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You, Too, Can be a Salesperson
C.J. Hayden, MCC

I am not a sales and marketing guru. I've written two books on marketing and taught thousands of people how to sell themselves, but really, I don't know more about sales and marketing than most of you.

What I know how to do is talk to people, all kinds of people -- restaurant owners and waiters, CEO's and receptionists, entrepreneurs and kindergarten teachers. I don't try to sell these people anything; we just have a conversation. But sales happen as a result.

In my book "Get Clients Now!" I define marketing as telling people what you do over and over. That's part of the secret right there. I've seen too many business owners fail because they simply don't speak up about their business. Or else they tell someone once what they do for a living, and then think they never need to mention it again.

But there's another piece of the sales and marketing puzzle that often gets left out. When you talk to someone about your business, you need to be direct, authentic, and unattached to the outcome.

Clients and students often ask me questions like, "What do I say when I call Mr. Big to find out if he's ready to buy?" They're shocked when they hear my answer: "Hello, Mr. Big, have you decided to purchase our product?"

Or maybe the question is how to follow up with someone you met at last night's event who expressed some interest in your service. My suggestion is to say: "When we spoke last night, you seemed interested in my services, and I'd like to continue our conversation."

What do you do when you fear that the client doubts your qualifications? How about: "You seem a bit unsure of my qualifications to do the job, and I'd like to address that. What are your concerns?"

These are all conversations. You ask a question; they answer. They ask a question; you answer. It's like a friendly tennis match -- all you have to do is keep the ball in the air, and nothing is at stake.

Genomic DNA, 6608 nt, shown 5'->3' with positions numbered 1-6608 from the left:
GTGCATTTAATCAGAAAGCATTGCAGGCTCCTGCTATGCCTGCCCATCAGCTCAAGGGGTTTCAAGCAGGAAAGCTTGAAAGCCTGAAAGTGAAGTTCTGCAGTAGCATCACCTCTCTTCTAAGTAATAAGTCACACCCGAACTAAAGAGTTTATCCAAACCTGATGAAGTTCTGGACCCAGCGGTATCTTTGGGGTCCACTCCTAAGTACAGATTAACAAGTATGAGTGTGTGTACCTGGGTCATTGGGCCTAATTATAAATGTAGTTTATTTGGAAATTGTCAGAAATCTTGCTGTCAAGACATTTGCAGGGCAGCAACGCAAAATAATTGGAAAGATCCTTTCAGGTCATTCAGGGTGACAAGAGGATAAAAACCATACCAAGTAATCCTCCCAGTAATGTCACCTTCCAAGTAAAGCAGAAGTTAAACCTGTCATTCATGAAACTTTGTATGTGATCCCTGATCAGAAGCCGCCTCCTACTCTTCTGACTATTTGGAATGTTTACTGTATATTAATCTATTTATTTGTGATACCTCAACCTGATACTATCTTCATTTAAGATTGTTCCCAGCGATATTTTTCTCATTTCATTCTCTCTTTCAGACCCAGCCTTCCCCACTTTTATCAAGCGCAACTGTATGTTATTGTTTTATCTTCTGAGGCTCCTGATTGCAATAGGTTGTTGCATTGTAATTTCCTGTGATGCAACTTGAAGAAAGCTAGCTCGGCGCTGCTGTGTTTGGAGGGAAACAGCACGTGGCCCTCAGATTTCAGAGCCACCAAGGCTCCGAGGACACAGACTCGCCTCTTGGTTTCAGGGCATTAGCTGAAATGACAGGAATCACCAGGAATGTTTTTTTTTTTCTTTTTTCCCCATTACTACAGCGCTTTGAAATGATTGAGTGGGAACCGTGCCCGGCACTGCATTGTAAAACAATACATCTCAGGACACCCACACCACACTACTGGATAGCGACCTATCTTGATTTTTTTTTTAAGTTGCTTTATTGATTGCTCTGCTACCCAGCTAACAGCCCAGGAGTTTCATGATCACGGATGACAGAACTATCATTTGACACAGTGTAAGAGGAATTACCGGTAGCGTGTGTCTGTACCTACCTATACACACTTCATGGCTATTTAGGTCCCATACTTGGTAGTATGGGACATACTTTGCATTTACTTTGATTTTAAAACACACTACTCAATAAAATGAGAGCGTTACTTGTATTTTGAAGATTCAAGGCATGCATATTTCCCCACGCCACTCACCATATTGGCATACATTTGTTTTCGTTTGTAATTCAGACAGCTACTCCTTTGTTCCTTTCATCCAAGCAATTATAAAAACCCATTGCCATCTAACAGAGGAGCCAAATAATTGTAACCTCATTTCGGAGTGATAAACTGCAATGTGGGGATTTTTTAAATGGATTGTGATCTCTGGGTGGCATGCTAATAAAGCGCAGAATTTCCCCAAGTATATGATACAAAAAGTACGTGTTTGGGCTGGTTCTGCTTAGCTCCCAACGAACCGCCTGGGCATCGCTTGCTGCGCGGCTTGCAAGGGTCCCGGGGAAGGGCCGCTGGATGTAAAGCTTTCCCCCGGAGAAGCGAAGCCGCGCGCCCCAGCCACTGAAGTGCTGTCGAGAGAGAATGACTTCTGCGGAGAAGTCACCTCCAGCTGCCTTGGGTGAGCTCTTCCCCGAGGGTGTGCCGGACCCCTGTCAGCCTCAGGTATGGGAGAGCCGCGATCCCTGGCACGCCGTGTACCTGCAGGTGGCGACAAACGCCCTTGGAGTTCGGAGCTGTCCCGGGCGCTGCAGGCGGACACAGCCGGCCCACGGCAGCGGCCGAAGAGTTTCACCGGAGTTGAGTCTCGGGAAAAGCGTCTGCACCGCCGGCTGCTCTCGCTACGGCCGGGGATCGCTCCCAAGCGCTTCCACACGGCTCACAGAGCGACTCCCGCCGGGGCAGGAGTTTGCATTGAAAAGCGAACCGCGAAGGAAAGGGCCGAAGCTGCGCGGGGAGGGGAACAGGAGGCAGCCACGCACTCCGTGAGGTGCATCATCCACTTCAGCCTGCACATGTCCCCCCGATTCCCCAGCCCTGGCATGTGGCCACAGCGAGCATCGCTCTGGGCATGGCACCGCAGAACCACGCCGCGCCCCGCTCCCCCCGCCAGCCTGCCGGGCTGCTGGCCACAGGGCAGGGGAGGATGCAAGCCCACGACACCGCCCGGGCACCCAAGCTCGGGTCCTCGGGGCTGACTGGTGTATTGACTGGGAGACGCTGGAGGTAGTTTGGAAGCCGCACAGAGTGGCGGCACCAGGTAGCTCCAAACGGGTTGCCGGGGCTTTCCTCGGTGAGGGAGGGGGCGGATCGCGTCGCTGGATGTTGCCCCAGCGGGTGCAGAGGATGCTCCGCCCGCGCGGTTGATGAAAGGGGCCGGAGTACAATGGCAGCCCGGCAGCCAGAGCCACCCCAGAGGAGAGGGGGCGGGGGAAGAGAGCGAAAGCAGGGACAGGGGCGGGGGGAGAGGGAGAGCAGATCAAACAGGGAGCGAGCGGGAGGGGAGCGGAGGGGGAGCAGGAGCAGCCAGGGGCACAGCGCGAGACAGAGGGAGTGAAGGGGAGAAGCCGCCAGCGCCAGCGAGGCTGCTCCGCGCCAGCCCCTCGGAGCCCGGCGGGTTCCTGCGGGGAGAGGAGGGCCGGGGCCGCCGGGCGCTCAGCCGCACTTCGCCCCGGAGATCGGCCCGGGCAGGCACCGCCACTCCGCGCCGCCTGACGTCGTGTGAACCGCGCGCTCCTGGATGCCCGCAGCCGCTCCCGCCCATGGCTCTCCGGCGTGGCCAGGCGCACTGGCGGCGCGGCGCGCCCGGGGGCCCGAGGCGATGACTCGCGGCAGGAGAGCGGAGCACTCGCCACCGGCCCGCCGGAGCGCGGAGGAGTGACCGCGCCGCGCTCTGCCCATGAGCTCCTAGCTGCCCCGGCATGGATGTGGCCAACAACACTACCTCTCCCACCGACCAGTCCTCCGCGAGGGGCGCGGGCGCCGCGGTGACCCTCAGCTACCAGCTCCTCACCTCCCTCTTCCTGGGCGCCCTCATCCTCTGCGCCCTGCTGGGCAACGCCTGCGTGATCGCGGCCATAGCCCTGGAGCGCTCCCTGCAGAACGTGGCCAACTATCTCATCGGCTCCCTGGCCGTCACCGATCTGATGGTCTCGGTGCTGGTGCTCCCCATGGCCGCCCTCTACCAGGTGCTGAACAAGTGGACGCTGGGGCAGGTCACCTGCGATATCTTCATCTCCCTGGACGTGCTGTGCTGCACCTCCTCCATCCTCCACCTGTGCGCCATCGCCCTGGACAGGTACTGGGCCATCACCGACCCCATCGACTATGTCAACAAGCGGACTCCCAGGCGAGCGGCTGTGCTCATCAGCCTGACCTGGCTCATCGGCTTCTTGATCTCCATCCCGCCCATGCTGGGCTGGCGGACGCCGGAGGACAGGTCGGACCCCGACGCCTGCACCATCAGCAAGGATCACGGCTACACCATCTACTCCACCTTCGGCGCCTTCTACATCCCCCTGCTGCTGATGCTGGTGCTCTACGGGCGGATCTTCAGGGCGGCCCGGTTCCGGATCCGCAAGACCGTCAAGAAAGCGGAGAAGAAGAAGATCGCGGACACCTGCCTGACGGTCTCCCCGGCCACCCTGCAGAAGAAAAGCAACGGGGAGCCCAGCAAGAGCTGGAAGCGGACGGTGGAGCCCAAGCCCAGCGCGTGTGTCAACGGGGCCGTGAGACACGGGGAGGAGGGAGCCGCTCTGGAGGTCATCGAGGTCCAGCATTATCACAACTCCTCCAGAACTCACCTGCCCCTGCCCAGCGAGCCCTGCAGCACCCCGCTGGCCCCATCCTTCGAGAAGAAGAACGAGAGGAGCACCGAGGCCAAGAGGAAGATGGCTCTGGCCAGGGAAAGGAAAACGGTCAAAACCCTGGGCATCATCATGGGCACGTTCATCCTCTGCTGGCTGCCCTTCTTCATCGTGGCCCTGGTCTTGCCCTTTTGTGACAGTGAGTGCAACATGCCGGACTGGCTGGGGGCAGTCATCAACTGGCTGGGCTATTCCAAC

But that's the catch, isn't it? You think there's a lot at stake. What if you don't get the contract, the client, the money? So you make the conversation overly significant, put on your marketing face and your selling voice, speak someone else's words... and the result is anything but direct and authentic.

What impact does this have on the person you're speaking with? The opposite of a direct approach is an indirect one: devious, underhanded, sneaky (check your thesaurus). The opposite of authentic is inauthentic: phony, fraudulent, insincere. Isn't this exactly what you have always been afraid of -- sounding like a used car salesman or telemarketer reading a script?

Scripts are for rehearsals. In a meeting or on the phone, keep some talking points in front of you, but don't read. Every word should be one you would use in normal conversation -- use instead of utilize; fix instead of rectify; help instead of facilitate. Get to the point quickly, and tell the truth about it. "I'm just calling to introduce myself," is not only an ineffective pproach, it's a lie.

Show a sincere interest in people by asking questions about their goals and problems. When you see a place where your business can help, don't hesitate to say so. Be respectful of people's time and really listen to what they say. Respond to what you heard instead of continuing to the next item on your agenda. Don't be afraid to toot your own horn while staying true to who you are.

But these are just tips for changing your behavior. The real key is in your attitude. If you can recognize that being indirect, inauthentic, or attached to the outcome is causing you to lose sales instead of make them, you'll have a powerful incentive to do things differently.

C.J. Hayden is the author of Get Clients NOW! Thousands of business owners and salespeople have used her simple sales and marketing system to double or triple their income. Get a free copy of "Five Secrets to Finding All the Clients You'll Ever Need" at

This article was submitted by - C. J. Hayden Please Rate/Review this Article - Recommend it to friends

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